Fiscal Incidence and Poverty Reduction: Evidence from Tunisia
Applying standard fiscal incidence analysis to the National Survey of Consumption and Household Living Standards for 2010, this paper estimates the impact of Tunisia's tax and transfer system on inequality and poverty and assesses who benefits from public spending on education and health. Our results show that Tunisia fiscal policy reduces inequality and extreme poverty through redistributive public spending. However, the headcount ratio with the national poverty increases implying that a large number of the poor pay more in taxes than what they receive in cash transfers and subsidies. This is due to a relatively high burden of personal income taxes and social security contributions for low-income households.
|Date of creation:||Aug 2017|
|Contact details of provider:|| Postal: 206 Tilton Hall, New Orleans, LA 70118|
Phone: (504) 865-5321
Fax: (504) 865-5869
Web page: http://econ.tulane.edu
More information through EDIRC
References listed on IDEAS
Please report citation or reference errors to , or , if you are the registered author of the cited work, log in to your RePEc Author Service profile, click on "citations" and make appropriate adjustments.:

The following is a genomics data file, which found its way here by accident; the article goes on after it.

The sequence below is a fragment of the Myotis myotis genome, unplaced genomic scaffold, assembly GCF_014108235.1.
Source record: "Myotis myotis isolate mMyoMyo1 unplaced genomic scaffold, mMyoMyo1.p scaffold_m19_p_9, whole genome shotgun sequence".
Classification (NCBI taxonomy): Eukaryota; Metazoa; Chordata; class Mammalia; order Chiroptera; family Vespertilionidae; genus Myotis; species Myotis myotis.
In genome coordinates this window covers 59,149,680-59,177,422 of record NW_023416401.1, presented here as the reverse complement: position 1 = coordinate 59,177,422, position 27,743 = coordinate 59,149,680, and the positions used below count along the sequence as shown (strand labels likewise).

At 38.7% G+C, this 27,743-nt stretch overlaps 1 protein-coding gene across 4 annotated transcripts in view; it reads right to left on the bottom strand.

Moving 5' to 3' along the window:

- Inchauste, Gabriela & Lustig, Nora & Maboshe, Mashekwa & Purfield, Catriona & Woolard, Ingrid, 2015. "The distributional impact of fiscal policy in South Africa," Policy Research Working Paper Series 7194, The World Bank.
- Gabriela Inchauste & Nora Lustig & Mashekwa Maboshe & Catriona Purfield & Ingrid Woolard, 2015. "Distributional Impact of Fiscal Policy in South Africa," Commitment to Equity (CEQ) Working Paper Series 1329, Tulane University, Department of Economics.
- Sean Higgins & Claudiney Pereira, 2014. "The Effects of Brazilâ€™s Taxation and Social Spending on the Distribution of Household Income," Public Finance Review, , vol. 42(3), pages 346-367, May.
- Gabriela Inchauste & Nora Lustig & Mashekwa Maboshe & Catriona Purfield & Ingrid Woolard, 2015. "Distributional Impact of Fiscal Policy in South Africa," Commitment to Equity (CEQ) Working Paper Series 29, Tulane University, Department of Economics.